Cost to label genetic food is overblown
Just $28 million a year: Quebec study. 87% want to know if food contains GMOs
MICHELLE LALONDE, The Gazette
Published: Sunday, March 18, 2007
Mandatory labelling of genetically modified foods would cost much less than the food industry has claimed, a new study commissioned by Quebec's Department of Agriculture, Fisheries and Food reveals.
The as-yet-unpublished study, obtained by The Gazette, estimates the yearly cost of such a program at $28 million to Quebec's food industry and $1.7 million to the provincial government.
Previous studies commissioned by the food industry - and cited by the federal and Quebec governments as reason not to act on the issue - pegged the annual cost of implementing such a system at up to $950 million (both government and industry) for the whole country, and up to $200 million in Quebec alone.
At a news conference planned for this afternoon, environmental groups, organic food advocates and consumer groups are expected to renew calls for mandatory labelling in Quebec and to denounce Jean Charest's Liberals for abandoning a 2003 election pledge to bring in a labelling system.
Eric Darier of Greenpeace says the new study, written by Martin Cloutier of the Universite du Quebec a Montreal, shows that the cost of mandatory labelling is reasonable.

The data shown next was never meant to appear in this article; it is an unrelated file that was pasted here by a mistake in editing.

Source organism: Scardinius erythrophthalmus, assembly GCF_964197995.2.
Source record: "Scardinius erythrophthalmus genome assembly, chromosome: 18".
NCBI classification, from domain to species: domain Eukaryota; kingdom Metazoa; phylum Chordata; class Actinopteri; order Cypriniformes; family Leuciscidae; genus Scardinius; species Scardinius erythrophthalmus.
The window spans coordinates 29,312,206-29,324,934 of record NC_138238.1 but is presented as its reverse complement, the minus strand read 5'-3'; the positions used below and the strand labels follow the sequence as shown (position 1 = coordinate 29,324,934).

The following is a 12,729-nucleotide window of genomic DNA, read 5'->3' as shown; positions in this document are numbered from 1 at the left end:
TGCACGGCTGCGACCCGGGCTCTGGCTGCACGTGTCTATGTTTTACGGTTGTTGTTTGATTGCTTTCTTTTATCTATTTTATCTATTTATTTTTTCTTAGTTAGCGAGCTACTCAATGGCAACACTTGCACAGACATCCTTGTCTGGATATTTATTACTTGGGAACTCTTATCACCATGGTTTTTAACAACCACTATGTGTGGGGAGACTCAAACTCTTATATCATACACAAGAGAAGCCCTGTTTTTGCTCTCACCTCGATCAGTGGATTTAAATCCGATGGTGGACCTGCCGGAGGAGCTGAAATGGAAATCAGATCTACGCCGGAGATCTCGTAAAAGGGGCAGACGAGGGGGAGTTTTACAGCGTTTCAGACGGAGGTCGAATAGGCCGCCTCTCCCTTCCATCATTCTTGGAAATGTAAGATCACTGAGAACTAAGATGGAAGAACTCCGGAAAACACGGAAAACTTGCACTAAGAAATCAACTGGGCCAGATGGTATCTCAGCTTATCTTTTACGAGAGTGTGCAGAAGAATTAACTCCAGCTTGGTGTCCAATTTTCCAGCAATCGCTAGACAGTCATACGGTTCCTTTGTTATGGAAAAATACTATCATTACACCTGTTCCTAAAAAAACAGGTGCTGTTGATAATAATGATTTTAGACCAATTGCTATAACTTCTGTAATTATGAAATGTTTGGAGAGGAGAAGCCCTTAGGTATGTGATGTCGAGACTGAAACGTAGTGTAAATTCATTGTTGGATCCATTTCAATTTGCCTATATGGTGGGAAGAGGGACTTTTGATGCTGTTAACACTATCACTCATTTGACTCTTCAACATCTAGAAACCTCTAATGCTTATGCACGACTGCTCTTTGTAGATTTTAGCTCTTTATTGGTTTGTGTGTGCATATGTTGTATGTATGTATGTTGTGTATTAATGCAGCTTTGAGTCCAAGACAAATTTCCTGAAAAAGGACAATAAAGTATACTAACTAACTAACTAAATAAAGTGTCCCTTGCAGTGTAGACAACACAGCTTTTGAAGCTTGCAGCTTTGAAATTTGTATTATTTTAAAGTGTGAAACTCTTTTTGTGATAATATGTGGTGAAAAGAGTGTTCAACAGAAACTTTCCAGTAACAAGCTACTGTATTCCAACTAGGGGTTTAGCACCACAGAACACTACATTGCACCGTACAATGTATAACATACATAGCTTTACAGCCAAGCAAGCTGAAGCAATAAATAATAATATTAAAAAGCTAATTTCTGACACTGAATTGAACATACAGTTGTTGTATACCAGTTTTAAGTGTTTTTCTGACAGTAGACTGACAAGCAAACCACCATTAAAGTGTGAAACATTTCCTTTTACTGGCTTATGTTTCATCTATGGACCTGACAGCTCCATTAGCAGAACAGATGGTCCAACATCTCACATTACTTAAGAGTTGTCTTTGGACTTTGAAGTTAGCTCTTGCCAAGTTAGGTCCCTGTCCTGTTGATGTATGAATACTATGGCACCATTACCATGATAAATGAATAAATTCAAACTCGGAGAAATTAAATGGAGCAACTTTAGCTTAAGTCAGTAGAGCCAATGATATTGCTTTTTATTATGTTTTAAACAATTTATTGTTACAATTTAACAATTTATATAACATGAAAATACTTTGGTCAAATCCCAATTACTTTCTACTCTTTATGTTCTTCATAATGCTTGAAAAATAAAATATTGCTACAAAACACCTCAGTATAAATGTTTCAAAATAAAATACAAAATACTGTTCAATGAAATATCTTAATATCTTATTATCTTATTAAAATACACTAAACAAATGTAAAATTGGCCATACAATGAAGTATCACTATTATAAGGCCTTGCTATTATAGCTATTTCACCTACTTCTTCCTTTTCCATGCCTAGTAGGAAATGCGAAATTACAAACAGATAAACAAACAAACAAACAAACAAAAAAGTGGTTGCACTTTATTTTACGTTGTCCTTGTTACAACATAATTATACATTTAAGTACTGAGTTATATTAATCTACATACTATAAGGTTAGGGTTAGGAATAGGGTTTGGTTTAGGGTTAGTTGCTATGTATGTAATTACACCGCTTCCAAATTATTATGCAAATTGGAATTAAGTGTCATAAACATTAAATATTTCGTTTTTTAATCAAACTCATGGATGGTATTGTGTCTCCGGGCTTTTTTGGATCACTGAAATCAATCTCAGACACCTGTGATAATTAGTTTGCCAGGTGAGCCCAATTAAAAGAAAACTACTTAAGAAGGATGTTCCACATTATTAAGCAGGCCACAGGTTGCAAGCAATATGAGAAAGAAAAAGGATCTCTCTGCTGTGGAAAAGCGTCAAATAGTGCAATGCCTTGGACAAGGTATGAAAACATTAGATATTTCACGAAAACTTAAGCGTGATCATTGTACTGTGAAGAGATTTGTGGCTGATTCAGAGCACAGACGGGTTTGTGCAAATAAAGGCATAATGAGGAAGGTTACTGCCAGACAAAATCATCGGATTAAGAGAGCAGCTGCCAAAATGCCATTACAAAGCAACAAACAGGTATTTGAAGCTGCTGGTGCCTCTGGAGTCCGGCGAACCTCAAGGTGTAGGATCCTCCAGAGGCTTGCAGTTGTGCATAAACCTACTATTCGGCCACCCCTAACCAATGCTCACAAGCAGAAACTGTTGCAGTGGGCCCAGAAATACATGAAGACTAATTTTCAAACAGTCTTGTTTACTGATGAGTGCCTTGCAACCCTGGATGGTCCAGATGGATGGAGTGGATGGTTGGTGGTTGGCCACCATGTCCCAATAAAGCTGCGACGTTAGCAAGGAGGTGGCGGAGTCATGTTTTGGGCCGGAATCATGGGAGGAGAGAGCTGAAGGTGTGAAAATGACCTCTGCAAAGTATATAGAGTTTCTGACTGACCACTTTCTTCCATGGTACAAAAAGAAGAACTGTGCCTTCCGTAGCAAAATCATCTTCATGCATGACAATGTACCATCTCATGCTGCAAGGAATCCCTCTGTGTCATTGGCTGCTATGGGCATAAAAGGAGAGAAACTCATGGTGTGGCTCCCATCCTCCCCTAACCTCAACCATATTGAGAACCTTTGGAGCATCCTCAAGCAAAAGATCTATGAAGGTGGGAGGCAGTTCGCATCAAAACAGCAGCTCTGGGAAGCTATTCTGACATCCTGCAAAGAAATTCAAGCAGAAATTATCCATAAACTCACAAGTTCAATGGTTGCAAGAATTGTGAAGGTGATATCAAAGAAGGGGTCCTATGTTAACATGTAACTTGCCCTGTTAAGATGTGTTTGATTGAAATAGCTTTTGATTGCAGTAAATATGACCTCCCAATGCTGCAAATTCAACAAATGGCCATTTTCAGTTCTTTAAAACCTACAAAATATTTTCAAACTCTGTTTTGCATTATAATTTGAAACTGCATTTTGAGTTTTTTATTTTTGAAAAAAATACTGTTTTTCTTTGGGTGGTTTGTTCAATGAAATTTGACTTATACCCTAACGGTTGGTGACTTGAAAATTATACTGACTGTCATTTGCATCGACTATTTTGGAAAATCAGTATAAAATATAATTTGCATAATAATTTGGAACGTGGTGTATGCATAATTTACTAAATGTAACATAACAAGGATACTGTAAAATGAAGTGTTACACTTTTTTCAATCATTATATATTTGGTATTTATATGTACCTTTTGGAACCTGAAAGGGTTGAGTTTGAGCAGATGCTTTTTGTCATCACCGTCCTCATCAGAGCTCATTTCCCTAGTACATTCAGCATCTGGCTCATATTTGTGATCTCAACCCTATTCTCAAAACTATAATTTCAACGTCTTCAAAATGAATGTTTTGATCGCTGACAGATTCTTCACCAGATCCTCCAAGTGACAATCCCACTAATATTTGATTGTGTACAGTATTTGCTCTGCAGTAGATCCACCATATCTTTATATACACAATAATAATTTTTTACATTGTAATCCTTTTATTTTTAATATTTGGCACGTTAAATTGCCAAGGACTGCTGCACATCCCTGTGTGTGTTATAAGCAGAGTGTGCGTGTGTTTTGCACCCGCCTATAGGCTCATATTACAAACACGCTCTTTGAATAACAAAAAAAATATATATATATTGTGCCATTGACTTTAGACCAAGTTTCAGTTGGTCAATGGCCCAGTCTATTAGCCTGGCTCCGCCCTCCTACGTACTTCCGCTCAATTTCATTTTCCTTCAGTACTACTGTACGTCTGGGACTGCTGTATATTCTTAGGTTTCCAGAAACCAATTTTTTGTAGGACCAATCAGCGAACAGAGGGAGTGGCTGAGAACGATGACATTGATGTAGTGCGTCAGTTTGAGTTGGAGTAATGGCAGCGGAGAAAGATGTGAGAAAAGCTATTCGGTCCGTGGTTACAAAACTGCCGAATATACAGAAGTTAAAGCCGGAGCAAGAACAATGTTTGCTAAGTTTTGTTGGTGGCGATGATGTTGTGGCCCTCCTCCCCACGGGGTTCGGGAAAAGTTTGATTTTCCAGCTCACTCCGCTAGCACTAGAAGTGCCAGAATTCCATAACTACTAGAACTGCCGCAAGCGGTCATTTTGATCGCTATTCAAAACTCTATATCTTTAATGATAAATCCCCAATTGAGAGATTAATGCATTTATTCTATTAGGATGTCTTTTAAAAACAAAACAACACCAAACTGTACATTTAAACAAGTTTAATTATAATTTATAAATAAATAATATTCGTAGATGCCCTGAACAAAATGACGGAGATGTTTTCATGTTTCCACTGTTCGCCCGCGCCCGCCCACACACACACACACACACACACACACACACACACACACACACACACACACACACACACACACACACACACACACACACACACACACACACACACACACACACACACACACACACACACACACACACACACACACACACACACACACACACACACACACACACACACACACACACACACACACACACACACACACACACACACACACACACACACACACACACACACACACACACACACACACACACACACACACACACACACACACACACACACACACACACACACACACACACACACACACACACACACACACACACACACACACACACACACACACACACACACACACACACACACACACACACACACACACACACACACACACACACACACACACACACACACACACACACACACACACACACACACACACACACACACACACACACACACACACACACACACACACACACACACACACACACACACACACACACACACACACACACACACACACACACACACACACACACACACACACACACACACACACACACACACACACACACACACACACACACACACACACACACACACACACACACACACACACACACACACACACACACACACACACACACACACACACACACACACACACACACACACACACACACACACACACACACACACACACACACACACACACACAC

"Thirty million is a much lower figure than what (the food industry) has been saying," he said.
Considering Quebecers spend about $30 billion on food every year, it is a cost that could and should be absorbed by the industry, Darier added.
Many commonly consumed processed foods - an estimated 70 per cent of the processed foods found on grocery store shelves - contain or may contain genetically modified organisms, or GMOs.
GMOs are organisms with genetic material that has been altered using gene technology. While there is uncertainty over whether genetically modified foods pose a long-term danger to human health and environmental threats are debated, polls have consistently shown that a strong majority of Canadians want to know whether there are GMOs in the foods they buy.
A 2004 survey by Leger Marketing indicated 83 per cent of Canadians - and 87 per cent of Quebecers - want mandatory labelling of GMO foods.
Canada is a major producer of genetically altered crops, such as corn and soy, along with the U.S., Argentina, China and Brazil. Many countries require mandatory labelling of foods that contain GMOs, including the European Union countries, Japan, China, Australia and New Zealand. Labelling requires the implementation of separate production, harvesting, storage, handling and processing systems for genetically modified and completely natural foods, plus a validation system, and separate shelf allocations by retailers.
While some assume the costs of such a system would simply be passed to consumers through higher food prices, Darier said this has not proven to be the case in other countries where labelling is mandatory. The international experience shows there is no impact on consumers, because the entrepreneurs decided to change the way they do things to absorb the supplemental costs, Darier said. Greenpeace and other anti-GMO groups argue that long-term human health effects of consuming genetically engineered food have not been studied, and cite such potential health risks as resistance to antibiotics and allergic reactions.
© The Gazette (Montreal) 2007